The Supreme Court on Monday said it would not consider a case involving an Arizona immigration law that makes it illegal to harbor or transport illegal immigrants.

A lower court found the provision was vague and trumped by federal law, and placed an injunction on this portion of the law. That injunction was upheld by the 9th Circuit Court of Appeals, and on Monday, the Supreme Court declined to weigh in on the matter.


The provision is part of Arizona's controversial immigration law that was signed in 2010, and would make it a crime to knowingly transport or move an illegal immigrant in Arizona "in furtherance of the alien's unlawful presence in the United States." It also makes it illegal to attempt to conceal or harbor these individuals from authorities.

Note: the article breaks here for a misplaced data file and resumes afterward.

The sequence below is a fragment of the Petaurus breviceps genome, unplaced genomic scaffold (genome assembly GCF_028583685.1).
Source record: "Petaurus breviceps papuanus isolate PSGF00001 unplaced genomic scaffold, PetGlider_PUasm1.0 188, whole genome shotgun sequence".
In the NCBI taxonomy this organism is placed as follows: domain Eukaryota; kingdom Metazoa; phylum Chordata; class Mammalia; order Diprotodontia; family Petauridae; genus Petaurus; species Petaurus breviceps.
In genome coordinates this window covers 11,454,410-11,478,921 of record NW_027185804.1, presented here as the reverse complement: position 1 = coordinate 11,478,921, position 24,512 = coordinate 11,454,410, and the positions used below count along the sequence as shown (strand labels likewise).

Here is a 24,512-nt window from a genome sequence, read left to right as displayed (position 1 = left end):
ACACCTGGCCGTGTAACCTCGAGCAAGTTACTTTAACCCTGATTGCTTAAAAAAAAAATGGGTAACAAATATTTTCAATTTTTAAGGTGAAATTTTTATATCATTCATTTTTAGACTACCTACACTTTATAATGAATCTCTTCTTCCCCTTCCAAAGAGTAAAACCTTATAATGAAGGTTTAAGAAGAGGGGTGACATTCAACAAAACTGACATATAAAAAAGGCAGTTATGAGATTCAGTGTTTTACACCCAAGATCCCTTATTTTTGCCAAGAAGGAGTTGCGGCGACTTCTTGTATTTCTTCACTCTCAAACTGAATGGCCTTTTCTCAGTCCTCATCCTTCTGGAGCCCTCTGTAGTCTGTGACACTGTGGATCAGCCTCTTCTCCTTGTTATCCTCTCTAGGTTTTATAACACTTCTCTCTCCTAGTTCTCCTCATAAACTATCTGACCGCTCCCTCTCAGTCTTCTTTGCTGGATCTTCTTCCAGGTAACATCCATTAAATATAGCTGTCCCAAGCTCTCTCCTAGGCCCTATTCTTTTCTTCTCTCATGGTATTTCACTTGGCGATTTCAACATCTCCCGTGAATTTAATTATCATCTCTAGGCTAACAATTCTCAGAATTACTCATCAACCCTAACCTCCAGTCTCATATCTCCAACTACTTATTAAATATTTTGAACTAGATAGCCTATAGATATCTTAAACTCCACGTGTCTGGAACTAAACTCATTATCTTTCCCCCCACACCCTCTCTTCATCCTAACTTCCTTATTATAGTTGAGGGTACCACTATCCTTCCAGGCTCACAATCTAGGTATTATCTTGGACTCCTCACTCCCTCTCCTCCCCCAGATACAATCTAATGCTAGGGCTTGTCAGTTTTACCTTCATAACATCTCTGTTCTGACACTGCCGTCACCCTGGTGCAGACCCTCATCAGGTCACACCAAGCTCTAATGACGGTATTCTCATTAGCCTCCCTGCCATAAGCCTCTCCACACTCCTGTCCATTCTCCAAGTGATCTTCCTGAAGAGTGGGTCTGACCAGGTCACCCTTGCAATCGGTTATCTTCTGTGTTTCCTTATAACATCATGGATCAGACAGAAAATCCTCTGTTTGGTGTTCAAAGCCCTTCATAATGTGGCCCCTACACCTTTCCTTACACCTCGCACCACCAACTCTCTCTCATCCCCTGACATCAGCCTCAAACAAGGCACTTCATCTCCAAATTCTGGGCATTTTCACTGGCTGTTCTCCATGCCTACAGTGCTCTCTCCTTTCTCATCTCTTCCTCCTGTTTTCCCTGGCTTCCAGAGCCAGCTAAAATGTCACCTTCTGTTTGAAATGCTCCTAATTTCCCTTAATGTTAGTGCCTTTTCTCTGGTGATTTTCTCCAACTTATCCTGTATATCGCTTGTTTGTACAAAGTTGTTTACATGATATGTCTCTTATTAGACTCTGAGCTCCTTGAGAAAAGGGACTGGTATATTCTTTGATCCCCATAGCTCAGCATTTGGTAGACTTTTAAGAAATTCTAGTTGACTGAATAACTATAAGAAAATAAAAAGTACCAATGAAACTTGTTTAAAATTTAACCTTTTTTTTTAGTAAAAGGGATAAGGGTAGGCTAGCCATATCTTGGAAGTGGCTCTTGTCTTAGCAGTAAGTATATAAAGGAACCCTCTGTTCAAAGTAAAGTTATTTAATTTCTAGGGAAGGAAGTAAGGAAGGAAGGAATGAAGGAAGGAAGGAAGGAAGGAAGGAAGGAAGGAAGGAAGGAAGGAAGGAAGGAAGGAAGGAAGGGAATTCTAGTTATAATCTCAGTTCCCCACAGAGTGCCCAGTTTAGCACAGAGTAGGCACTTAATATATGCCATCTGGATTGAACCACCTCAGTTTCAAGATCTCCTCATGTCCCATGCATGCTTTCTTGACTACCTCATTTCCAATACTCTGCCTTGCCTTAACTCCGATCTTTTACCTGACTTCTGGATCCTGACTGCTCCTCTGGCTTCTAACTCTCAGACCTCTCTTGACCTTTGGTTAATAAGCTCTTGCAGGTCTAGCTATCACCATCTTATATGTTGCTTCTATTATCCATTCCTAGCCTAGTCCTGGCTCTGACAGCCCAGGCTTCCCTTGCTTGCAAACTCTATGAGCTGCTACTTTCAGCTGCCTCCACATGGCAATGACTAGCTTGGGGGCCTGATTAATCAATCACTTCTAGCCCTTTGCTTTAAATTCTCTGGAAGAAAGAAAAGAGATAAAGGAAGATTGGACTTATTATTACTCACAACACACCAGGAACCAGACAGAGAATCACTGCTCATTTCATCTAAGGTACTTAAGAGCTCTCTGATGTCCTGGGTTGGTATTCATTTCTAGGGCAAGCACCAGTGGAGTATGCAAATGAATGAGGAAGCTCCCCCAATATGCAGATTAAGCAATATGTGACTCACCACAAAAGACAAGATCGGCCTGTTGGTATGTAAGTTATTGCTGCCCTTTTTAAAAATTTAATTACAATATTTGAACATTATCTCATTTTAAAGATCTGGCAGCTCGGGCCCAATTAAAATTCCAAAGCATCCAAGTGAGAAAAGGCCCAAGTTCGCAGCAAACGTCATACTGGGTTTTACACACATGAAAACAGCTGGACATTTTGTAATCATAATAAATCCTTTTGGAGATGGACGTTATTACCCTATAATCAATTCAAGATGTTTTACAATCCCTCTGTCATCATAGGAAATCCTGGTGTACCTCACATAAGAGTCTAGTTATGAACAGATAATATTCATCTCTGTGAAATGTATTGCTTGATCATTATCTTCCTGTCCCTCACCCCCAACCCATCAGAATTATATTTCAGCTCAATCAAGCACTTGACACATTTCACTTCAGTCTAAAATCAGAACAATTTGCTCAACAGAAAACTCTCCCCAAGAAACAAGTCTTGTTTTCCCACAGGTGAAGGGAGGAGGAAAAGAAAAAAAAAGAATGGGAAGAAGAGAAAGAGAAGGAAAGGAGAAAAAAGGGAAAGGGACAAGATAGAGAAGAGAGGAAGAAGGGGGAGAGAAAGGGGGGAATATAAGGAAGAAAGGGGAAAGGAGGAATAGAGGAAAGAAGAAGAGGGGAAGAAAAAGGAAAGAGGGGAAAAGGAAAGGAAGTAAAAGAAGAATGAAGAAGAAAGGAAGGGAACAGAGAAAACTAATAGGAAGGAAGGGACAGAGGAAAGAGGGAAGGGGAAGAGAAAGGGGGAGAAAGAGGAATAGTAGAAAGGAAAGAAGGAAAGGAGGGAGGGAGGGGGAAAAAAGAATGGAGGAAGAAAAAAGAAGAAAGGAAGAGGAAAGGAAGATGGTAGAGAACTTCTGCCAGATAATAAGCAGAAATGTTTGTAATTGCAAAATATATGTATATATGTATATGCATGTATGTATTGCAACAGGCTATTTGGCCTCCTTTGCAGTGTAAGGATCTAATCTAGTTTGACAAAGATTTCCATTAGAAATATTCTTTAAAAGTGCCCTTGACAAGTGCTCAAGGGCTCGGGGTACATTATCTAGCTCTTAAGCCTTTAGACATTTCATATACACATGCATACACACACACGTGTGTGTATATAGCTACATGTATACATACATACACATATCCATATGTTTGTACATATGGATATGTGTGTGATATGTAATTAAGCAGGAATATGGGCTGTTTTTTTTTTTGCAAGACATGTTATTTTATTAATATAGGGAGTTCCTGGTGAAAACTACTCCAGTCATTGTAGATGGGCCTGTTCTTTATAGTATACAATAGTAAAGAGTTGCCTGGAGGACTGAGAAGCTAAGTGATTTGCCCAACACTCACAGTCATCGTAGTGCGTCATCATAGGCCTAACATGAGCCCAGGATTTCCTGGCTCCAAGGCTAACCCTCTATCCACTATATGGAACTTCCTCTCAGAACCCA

The American Civil Liberties Union, which brought the initial court challenge along with a number of immigration groups, said the law would have made it a crime to give relatives a ride if they were in the country illegally or for landlords to rent out a home to them.

The harboring statute is one of a number of issues that was not addressed by the high court in its previous ruling on Arizona's immigration law.

In 2012, the Supreme Court upheld the portion of the Arizona law that allowed law enforcement to check the immigration status of detained individuals. But it struck down a number of other provisions, ruling federal law preempted the state law in those cases.